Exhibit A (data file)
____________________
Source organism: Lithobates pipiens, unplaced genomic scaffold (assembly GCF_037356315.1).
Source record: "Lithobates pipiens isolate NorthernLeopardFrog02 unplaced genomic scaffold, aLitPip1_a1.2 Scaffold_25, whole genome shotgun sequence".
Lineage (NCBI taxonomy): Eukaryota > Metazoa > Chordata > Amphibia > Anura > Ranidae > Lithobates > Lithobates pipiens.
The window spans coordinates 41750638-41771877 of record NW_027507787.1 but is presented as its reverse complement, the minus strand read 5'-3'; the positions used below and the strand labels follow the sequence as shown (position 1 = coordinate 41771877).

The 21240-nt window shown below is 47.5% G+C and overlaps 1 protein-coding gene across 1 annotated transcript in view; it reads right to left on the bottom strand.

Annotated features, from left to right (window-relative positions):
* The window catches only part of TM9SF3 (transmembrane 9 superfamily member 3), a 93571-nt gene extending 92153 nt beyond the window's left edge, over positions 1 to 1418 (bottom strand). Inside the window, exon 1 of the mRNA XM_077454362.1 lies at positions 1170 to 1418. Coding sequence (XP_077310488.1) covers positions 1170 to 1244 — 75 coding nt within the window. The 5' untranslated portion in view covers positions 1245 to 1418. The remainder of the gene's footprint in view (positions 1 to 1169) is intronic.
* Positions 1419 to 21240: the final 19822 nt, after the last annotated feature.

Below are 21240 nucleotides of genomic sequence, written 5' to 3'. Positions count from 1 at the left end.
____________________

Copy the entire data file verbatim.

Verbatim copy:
Source organism: Lithobates pipiens, unplaced genomic scaffold (assembly GCF_037356315.1).
Source record: "Lithobates pipiens isolate NorthernLeopardFrog02 unplaced genomic scaffold, aLitPip1_a1.2 Scaffold_25, whole genome shotgun sequence".
Lineage (NCBI taxonomy): Eukaryota > Metazoa > Chordata > Amphibia > Anura > Ranidae > Lithobates > Lithobates pipiens.
The window spans coordinates 41750638-41771877 of record NW_027507787.1 but is presented as its reverse complement, the minus strand read 5'-3'; the positions used below and the strand labels follow the sequence as shown (position 1 = coordinate 41771877).

The 21240-nt window shown below is 47.5% G+C and overlaps 1 protein-coding gene across 1 annotated transcript in view; it reads right to left on the bottom strand.

Annotated features, from left to right (window-relative positions):
* The window catches only part of TM9SF3 (transmembrane 9 superfamily member 3), a 93571-nt gene extending 92153 nt beyond the window's left edge, over positions 1 to 1418 (bottom strand). Inside the window, exon 1 of the mRNA XM_077454362.1 lies at positions 1170 to 1418. Coding sequence (XP_077310488.1) covers positions 1170 to 1244 — 75 coding nt within the window. The 5' untranslated portion in view covers positions 1245 to 1418. The remainder of the gene's footprint in view (positions 1 to 1169) is intronic.
* Positions 1419 to 21240: the final 19822 nt, after the last annotated feature.

Below are 21240 nucleotides of genomic sequence, written 5' to 3'. Positions count from 1 at the left end.